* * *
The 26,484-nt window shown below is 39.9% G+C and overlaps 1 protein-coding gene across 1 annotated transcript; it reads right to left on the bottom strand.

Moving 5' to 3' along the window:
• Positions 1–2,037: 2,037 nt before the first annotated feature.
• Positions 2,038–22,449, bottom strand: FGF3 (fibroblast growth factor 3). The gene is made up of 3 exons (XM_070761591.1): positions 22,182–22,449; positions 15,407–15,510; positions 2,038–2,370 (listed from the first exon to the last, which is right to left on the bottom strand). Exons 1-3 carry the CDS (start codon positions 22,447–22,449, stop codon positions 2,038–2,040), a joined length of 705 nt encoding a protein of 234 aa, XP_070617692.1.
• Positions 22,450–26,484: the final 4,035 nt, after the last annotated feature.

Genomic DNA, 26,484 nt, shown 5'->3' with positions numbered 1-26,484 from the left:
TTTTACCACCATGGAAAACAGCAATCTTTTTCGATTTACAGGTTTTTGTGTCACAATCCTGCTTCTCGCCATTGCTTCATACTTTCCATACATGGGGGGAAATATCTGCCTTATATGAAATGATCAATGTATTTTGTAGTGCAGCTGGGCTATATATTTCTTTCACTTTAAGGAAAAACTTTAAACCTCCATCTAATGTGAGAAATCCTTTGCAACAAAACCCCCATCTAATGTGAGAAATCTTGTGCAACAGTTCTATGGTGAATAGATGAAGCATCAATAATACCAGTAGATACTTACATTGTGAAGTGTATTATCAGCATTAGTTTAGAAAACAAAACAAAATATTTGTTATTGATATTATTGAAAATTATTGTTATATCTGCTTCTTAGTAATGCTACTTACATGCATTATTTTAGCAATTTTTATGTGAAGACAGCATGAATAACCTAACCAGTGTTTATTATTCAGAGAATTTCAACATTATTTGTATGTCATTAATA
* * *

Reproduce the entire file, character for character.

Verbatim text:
The 26,484-nt window shown below is 39.9% G+C and overlaps 1 protein-coding gene across 1 annotated transcript; it reads right to left on the bottom strand.

Moving 5' to 3' along the window:
• Positions 1–2,037: 2,037 nt before the first annotated feature.
• Positions 2,038–22,449, bottom strand: FGF3 (fibroblast growth factor 3). The gene is made up of 3 exons (XM_070761591.1): positions 22,182–22,449; positions 15,407–15,510; positions 2,038–2,370 (listed from the first exon to the last, which is right to left on the bottom strand). Exons 1-3 carry the CDS (start codon positions 22,447–22,449, stop codon positions 2,038–2,040), a joined length of 705 nt encoding a protein of 234 aa, XP_070617692.1.
• Positions 22,450–26,484: the final 4,035 nt, after the last annotated feature.

Genomic DNA, 26,484 nt, shown 5'->3' with positions numbered 1-26,484 from the left:
TTTTACCACCATGGAAAACAGCAATCTTTTTCGATTTACAGGTTTTTGTGTCACAATCCTGCTTCTCGCCATTGCTTCATACTTTCCATACATGGGGGGAAATATCTGCCTTATATGAAATGATCAATGTATTTTGTAGTGCAGCTGGGCTATATATTTCTTTCACTTTAAGGAAAAACTTTAAACCTCCATCTAATGTGAGAAATCCTTTGCAACAAAACCCCCATCTAATGTGAGAAATCTTGTGCAACAGTTCTATGGTGAATAGATGAAGCATCAATAATACCAGTAGATACTTACATTGTGAAGTGTATTATCAGCATTAGTTTAGAAAACAAAACAAAATATTTGTTATTGATATTATTGAAAATTATTGTTATATCTGCTTCTTAGTAATGCTACTTACATGCATTATTTTAGCAATTTTTATGTGAAGACAGCATGAATAACCTAACCAGTGTTTATTATTCAGAGAATTTCAACATTATTTGTATGTCATTAATA